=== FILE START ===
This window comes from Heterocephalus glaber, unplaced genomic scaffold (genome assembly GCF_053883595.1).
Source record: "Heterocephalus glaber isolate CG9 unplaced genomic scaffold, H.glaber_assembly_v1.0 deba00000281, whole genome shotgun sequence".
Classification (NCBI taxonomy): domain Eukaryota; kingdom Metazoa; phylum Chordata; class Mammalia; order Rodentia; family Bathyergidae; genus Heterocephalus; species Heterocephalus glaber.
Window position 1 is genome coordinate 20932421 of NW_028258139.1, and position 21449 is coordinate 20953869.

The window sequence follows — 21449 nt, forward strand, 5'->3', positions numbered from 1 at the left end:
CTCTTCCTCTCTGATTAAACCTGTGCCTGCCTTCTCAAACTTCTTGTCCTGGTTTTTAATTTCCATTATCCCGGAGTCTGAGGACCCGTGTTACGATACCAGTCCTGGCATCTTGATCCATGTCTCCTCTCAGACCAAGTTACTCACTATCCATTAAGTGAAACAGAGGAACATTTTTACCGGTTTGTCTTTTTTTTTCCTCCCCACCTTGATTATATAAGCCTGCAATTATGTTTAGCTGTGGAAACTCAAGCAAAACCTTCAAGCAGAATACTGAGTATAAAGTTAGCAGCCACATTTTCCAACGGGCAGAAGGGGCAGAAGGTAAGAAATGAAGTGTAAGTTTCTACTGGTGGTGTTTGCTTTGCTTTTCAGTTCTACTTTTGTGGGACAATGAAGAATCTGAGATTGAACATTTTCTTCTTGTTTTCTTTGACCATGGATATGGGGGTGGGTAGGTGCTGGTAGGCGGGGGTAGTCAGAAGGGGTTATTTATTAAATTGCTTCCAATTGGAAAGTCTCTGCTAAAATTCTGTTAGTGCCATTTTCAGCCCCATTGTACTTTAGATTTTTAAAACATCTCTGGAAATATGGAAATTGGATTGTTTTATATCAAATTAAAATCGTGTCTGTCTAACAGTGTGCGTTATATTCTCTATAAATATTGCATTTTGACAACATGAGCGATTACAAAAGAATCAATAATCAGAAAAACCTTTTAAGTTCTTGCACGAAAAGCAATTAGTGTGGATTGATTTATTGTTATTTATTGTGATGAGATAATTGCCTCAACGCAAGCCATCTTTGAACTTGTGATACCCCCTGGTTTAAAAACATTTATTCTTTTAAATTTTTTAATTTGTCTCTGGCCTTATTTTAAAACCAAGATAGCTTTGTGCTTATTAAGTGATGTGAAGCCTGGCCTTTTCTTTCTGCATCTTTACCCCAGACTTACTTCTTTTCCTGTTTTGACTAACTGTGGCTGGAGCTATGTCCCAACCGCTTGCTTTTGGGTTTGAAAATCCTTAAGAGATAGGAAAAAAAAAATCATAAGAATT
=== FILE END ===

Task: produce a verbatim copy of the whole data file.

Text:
This window comes from Heterocephalus glaber, unplaced genomic scaffold (genome assembly GCF_053883595.1).
Source record: "Heterocephalus glaber isolate CG9 unplaced genomic scaffold, H.glaber_assembly_v1.0 deba00000281, whole genome shotgun sequence".
Classification (NCBI taxonomy): domain Eukaryota; kingdom Metazoa; phylum Chordata; class Mammalia; order Rodentia; family Bathyergidae; genus Heterocephalus; species Heterocephalus glaber.
Window position 1 is genome coordinate 20932421 of NW_028258139.1, and position 21449 is coordinate 20953869.

The window sequence follows — 21449 nt, forward strand, 5'->3', positions numbered from 1 at the left end:
CTCTTCCTCTCTGATTAAACCTGTGCCTGCCTTCTCAAACTTCTTGTCCTGGTTTTTAATTTCCATTATCCCGGAGTCTGAGGACCCGTGTTACGATACCAGTCCTGGCATCTTGATCCATGTCTCCTCTCAGACCAAGTTACTCACTATCCATTAAGTGAAACAGAGGAACATTTTTACCGGTTTGTCTTTTTTTTTCCTCCCCACCTTGATTATATAAGCCTGCAATTATGTTTAGCTGTGGAAACTCAAGCAAAACCTTCAAGCAGAATACTGAGTATAAAGTTAGCAGCCACATTTTCCAACGGGCAGAAGGGGCAGAAGGTAAGAAATGAAGTGTAAGTTTCTACTGGTGGTGTTTGCTTTGCTTTTCAGTTCTACTTTTGTGGGACAATGAAGAATCTGAGATTGAACATTTTCTTCTTGTTTTCTTTGACCATGGATATGGGGGTGGGTAGGTGCTGGTAGGCGGGGGTAGTCAGAAGGGGTTATTTATTAAATTGCTTCCAATTGGAAAGTCTCTGCTAAAATTCTGTTAGTGCCATTTTCAGCCCCATTGTACTTTAGATTTTTAAAACATCTCTGGAAATATGGAAATTGGATTGTTTTATATCAAATTAAAATCGTGTCTGTCTAACAGTGTGCGTTATATTCTCTATAAATATTGCATTTTGACAACATGAGCGATTACAAAAGAATCAATAATCAGAAAAACCTTTTAAGTTCTTGCACGAAAAGCAATTAGTGTGGATTGATTTATTGTTATTTATTGTGATGAGATAATTGCCTCAACGCAAGCCATCTTTGAACTTGTGATACCCCCTGGTTTAAAAACATTTATTCTTTTAAATTTTTTAATTTGTCTCTGGCCTTATTTTAAAACCAAGATAGCTTTGTGCTTATTAAGTGATGTGAAGCCTGGCCTTTTCTTTCTGCATCTTTACCCCAGACTTACTTCTTTTCCTGTTTTGACTAACTGTGGCTGGAGCTATGTCCCAACCGCTTGCTTTTGGGTTTGAAAATCCTTAAGAGATAGGAAAAAAAAAATCATAAGAATT